Unless you are a trader, keen to be part of the excitement of Budget day trading, there is no reason for you to be calling your broker as the indices swing during the Budget speech. And for those of you who consider yourself to be 'investors', all the more reason to focus on the long term picture and shut out the noise.
As far as the research team at Equitymaster is concerned, no single economic event, not even a path breaking Union Budget can be the reason for making dramatic changes to our investing style. And we have no reason to believe that it will be different this time. No doubt we will be all ears and will analyze the Budget threadbare for you as we have done in the past, but our focus will be not just on the planning but also the execution.
In fact according to us, it's time for the government to move out of the phase of policy announcements to policy detailing. And as an investor you would be better off focusing on the policy decisions (if any) on the following big impact aspects rather than sector specific nitty gritties.
Fiscal planning though typically one of the highlights of the Budget every year, should be the only benchmark to rate the Budget. As long as the government lays down a prudent fiscal path, keeping growth in mind, the economy will do well. Implementation of the Goods and Services Tax (GST) could also be a move in this direction.
Subsidies and non plan expenditure have the most exploited areas of past Budgets and this is certainly something that this Budget should try to get away from if it attempts to be a non populist one.
Infrastructure spend laid out in this Budget should not just be in terms of ambitious planning but also detailing in terms of sources of funds and deployment over a timeline.
Real estate legislations could do with a major overhaul for freeing up infrastructure bottlenecks and the Budget should point in that direction.
Banking is not really the Union Budget's area of focus, but having arrived at the decision to not waste taxpayer money in recapitalizing inefficient PSU banks, the government should also trigger consolidation of the same.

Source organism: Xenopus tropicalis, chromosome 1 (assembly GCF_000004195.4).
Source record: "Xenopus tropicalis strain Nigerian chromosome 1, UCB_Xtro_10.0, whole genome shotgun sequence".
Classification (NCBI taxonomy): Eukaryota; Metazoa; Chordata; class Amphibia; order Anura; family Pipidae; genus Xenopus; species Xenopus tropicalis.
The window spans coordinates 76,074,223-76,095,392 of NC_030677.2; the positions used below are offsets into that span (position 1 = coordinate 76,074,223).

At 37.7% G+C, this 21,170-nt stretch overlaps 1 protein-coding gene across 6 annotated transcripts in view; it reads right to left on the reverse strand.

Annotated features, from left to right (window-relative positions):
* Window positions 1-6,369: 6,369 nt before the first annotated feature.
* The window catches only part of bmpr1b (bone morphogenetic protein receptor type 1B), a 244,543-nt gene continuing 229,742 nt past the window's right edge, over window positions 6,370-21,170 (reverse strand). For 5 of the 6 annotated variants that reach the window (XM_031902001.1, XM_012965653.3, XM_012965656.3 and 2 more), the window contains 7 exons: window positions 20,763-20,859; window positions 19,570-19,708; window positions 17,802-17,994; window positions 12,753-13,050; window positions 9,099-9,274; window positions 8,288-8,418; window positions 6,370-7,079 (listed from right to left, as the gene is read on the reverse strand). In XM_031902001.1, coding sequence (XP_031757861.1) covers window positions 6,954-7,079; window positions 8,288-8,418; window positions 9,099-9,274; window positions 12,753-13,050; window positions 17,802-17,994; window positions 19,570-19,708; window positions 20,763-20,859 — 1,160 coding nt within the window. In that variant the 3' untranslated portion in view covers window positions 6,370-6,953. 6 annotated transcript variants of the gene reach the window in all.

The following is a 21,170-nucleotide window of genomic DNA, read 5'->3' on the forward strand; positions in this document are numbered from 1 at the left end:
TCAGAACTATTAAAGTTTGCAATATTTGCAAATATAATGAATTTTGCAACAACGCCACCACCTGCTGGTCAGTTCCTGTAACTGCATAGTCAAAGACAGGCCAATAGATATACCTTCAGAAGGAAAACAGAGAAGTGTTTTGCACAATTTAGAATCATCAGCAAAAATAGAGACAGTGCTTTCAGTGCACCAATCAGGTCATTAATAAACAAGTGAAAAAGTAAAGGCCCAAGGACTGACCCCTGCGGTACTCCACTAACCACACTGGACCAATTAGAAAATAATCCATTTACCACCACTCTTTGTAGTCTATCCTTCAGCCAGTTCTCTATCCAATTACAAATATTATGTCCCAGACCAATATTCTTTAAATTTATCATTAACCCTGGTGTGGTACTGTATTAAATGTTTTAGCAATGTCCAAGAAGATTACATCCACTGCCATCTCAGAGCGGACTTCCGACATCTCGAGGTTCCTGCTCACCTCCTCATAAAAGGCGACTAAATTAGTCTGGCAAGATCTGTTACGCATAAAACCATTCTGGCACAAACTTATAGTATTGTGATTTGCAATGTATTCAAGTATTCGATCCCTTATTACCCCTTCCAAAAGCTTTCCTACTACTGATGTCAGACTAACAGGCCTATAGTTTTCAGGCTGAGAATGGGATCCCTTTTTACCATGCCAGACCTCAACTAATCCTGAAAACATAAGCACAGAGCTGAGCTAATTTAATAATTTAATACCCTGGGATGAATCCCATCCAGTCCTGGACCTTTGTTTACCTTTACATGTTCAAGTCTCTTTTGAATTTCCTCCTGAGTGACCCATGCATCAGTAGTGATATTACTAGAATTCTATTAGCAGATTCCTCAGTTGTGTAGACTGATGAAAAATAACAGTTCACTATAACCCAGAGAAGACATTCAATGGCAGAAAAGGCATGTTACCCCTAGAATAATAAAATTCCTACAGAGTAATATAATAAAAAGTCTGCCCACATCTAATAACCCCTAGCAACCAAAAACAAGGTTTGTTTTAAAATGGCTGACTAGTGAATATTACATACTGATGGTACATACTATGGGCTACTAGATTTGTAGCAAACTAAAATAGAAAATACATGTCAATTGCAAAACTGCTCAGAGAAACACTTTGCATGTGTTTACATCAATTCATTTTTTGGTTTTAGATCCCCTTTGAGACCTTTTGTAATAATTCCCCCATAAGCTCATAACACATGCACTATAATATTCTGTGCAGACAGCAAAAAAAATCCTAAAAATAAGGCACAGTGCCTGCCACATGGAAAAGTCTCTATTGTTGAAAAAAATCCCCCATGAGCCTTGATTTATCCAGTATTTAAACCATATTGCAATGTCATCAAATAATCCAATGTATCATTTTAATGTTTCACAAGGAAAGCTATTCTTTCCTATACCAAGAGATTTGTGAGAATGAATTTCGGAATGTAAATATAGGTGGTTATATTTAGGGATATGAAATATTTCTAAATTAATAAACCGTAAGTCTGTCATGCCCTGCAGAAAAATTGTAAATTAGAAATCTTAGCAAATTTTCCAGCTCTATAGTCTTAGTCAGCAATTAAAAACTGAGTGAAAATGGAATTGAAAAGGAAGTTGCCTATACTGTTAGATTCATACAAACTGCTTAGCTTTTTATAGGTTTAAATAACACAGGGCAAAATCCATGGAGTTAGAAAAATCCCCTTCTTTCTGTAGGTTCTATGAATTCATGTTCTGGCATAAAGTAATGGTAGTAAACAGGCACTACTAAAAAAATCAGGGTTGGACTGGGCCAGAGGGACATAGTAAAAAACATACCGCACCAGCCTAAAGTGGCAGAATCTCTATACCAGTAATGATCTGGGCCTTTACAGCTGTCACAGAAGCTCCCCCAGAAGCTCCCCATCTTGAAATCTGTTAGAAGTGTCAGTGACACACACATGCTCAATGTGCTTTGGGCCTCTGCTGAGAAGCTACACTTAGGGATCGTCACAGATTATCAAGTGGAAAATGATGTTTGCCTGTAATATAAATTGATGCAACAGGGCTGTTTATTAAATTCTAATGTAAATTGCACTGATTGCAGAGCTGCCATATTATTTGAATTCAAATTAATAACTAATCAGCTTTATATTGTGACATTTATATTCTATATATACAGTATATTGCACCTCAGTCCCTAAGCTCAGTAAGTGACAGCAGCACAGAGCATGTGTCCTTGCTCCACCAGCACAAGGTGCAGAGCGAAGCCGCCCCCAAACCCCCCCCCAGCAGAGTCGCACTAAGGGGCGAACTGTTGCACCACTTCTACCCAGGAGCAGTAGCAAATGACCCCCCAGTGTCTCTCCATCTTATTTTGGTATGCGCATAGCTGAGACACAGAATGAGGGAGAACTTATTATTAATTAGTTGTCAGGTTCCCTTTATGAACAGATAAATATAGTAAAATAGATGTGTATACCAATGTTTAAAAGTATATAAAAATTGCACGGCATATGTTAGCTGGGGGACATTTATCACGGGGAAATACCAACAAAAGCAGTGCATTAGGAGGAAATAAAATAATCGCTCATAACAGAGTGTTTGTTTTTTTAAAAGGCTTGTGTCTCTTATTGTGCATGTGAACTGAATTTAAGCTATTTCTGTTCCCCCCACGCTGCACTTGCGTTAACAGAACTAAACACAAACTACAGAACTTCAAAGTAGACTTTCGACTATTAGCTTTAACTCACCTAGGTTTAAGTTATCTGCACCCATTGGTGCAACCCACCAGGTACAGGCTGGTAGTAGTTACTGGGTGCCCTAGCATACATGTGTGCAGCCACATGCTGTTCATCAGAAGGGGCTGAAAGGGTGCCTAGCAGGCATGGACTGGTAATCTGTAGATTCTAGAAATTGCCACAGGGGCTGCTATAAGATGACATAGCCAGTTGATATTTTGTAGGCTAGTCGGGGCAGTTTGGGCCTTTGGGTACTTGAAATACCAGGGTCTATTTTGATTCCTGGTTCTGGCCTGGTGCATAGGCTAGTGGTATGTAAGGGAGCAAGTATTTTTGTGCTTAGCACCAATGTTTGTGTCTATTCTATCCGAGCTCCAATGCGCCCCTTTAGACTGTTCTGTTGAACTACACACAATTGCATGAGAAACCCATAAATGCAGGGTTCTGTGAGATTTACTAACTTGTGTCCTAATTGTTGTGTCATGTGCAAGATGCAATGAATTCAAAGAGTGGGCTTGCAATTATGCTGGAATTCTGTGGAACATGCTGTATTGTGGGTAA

Health of PSUs in the non banking space too deserve a lot of focus and the government should propose divestment of stake in non profitable ones.
FDI is necessary in not just insurance and retailing but in several other sectors if the capex cycle is to revive. The Budget should clearly lay out regulations that can facilitate and attract FDI.
Direct taxes have been yet another populist tool for past Budgets wherein government has tried to appease taxpayers with higher exemptions. However, it is pertinent that India's tax to GDP ratio is improved if the government is serious about its spending plans.
Detailing of Make in India plan will be a necessary and important aspect of the government's financial planning as a lot of the proposed growth story hinges on the success of this plan. In fact detailing of the plan could attract a lot of the private sector investments that have been kept in the backburner for long.
Detailing of Smart City Plan will ensure that the central and state governments are in sync about the vision to spend the infrastructure outlay in a time-bound manner.
Thus the key takeaways from these focus areas (at least some of them) should lay the groundwork for your post budget investing. But do make sure that you keep your expectations realistic and pay attention to stock valuations.